Serrania v. LPH, Inc., 2015 MT 113 (April 28, 2015) (Baker, J.) (5-0, aff’d & rev’d)
Issue: (1) Whether the appeal is justiciable; (2) whether the district court properly granted summary judgment to LPH on Serrania’s Fair Debt Collection Practices Act (FDCPA) claim; (3) whether the district court abused its discretion in sanctioning Serrania’s attorney, Terry Wallace.
Short Answer: (1) Serrania’s sanction and contract judgment appeals are moot, but her FDCPA claim appeal is live, and Wallace’s appeal is live; (2) yes; and (3) some sanctions are affirmed and some are reversed.
Affirmed in part, reversed in part, and remanded
Facts: Karrie Lynn Serrania went to Discovery Dental Group, PLLC (DDG) in 2009. She signed a contract agreeing to pay for treatment, services, and all collection and legal fees if necessary. In July 2011, DDG referred Serrania’s account to LPH, a collection agency, and told LPH Serrania owed $1,112.13. LPH mailed a letter notifying Serrania of the debt and explaining that if she did not dispute it within 30 days, LPH would presume its validity. After 30 days, LPH mailed Serrania a collection placement letter with charges for additional interests and collection fees. A few months later, LPH filed a complaint against her, which was dismissed after Serrania filed counterclaims that exceeded the justice court’s jurisdiction.
In July 2012, Serrania sued LPH and DDG in district court, alleging violation of the FDCPA by LPH, credit defamation by DDG, and violation of the Montana Consumer Protection Act by both defendants, and seeking $650,000 in damages. LPH and DDG counterclaimed for breach of contract and unjust enrichment.
LPH and DDG moved for partial summary judgment on their contract counterclaim, and LPH moved for partial summary judgment on the FDCPA claim. Serrania responded to the joint motion on the contract counterclaim, but did not respond to LPH’s motion on the FDCPA claim.
Serrania and her counsel, Wallace, did not attend the pretrial conference in February 2013. On LPH’s and DDG’s motion, the court ordered Wallace to pay $1,000 in sanctions each to counsel for the defendants. The court also entered summary judgment against Serrania on the contract and FDCPA claims. Serrania moved to vacate the sanctions and for relief from the judgment.
In the months that followed, LPH and DDG moved to dismiss their unjust enrichment claim, and Serrania moved for summary judgment on that claim. LPH and DDG moved for sanctions, arguing vexatious litigation.
Procedural Posture & Holding: In December 2013, the district court held a show cause hearing on the sanctions motion, after which the court sanctioned Serrania and Wallace $42,113,32 to LPH and $32,647.94 to DDG. The court further sanctioned Wallace $10,000 for his “blatant lack of candor and his disrespectful conduct.” Serrania underwent bankruptcy and her debts from the judgment were discharged. She nonetheless appeals the sanctions orders as well as the summary judgment orders, and Wallace appeals the sanctions against him. The Supreme Court affirms in part and reverses in part.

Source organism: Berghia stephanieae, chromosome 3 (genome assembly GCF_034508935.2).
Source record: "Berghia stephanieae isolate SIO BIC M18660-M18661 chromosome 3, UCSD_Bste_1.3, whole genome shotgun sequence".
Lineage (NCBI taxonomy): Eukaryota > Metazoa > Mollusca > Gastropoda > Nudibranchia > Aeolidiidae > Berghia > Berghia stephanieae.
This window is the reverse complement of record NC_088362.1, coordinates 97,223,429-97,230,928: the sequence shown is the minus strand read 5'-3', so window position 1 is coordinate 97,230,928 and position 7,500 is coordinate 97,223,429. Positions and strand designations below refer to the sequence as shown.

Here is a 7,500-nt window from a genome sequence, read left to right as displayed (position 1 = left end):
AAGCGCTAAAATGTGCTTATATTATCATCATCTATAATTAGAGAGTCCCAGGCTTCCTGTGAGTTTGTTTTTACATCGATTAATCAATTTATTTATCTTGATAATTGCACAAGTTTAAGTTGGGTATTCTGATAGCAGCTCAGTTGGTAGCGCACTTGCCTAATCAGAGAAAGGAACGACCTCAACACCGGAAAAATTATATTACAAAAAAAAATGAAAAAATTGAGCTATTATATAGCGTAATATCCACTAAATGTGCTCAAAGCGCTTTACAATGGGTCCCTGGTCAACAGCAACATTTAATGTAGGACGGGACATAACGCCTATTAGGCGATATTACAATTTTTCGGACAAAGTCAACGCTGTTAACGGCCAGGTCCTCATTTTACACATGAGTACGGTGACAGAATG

Reasoning: (1) LPH argues that Serrania’s bankruptcy moots this appeal. Because the sanctions and contract judgments can no longer be collected against her, those appeals are moot. However, the bankruptcy trustee abandoned Serrania’s FDCPA claim against LPH, and that part of her appeal is still live.
(2) In granting summary judgment to LPH on Serrania’s FDCPA claim, the district court relied on two federal cases that held a debtor who fails to dispute a debt cannot bring a claim under the FDCPA alleging the amount of the debt was false. The 3rd and 4th Circuits have since held that the FDCPA does not impose such a requirement. This Court is persuaded by the logic of the circuit courts, and holds that the district court’s reasoning here was incorrect. However, it will uphold court orders that reach the correct result, and examines the merits of Serrania’s claim. Finding no dispute of material fact, the Court affirms summary judgment for LPH on Serrania’s FDCPA claim.
(3) The Court affirms the sanctions against Wallace for $1,000 for missing the pretrial conference, and $10,000 for disrespect and lack of candor. It reverses the sanctions against Serrania and Wallace for $24,797.24 and $41,113.32 because the suit was not entirely frivolous.